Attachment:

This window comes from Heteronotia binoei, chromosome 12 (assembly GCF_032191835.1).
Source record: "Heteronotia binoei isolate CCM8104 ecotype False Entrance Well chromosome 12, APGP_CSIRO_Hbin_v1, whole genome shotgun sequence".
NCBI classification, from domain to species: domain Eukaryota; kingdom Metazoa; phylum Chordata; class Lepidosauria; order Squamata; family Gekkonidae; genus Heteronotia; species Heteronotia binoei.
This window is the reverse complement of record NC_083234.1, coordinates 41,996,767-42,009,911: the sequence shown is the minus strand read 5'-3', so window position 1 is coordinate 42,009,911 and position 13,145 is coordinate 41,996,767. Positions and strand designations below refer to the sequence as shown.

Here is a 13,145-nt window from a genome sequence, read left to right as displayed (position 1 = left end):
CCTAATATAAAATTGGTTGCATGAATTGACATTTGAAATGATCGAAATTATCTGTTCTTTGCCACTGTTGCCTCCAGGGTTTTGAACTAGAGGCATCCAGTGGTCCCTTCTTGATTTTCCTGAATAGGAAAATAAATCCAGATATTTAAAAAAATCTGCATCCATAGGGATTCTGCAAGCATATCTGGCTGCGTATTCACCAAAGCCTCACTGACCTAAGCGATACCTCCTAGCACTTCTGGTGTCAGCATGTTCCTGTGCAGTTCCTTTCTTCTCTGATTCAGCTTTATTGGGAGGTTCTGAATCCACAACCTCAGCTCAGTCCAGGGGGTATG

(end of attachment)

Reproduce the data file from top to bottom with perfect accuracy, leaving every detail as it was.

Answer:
This window comes from Heteronotia binoei, chromosome 12 (assembly GCF_032191835.1).
Source record: "Heteronotia binoei isolate CCM8104 ecotype False Entrance Well chromosome 12, APGP_CSIRO_Hbin_v1, whole genome shotgun sequence".
NCBI classification, from domain to species: domain Eukaryota; kingdom Metazoa; phylum Chordata; class Lepidosauria; order Squamata; family Gekkonidae; genus Heteronotia; species Heteronotia binoei.
This window is the reverse complement of record NC_083234.1, coordinates 41,996,767-42,009,911: the sequence shown is the minus strand read 5'-3', so window position 1 is coordinate 42,009,911 and position 13,145 is coordinate 41,996,767. Positions and strand designations below refer to the sequence as shown.

Here is a 13,145-nt window from a genome sequence, read left to right as displayed (position 1 = left end):
CCTAATATAAAATTGGTTGCATGAATTGACATTTGAAATGATCGAAATTATCTGTTCTTTGCCACTGTTGCCTCCAGGGTTTTGAACTAGAGGCATCCAGTGGTCCCTTCTTGATTTTCCTGAATAGGAAAATAAATCCAGATATTTAAAAAAATCTGCATCCATAGGGATTCTGCAAGCATATCTGGCTGCGTATTCACCAAAGCCTCACTGACCTAAGCGATACCTCCTAGCACTTCTGGTGTCAGCATGTTCCTGTGCAGTTCCTTTCTTCTCTGATTCAGCTTTATTGGGAGGTTCTGAATCCACAACCTCAGCTCAGTCCAGGGGGTATG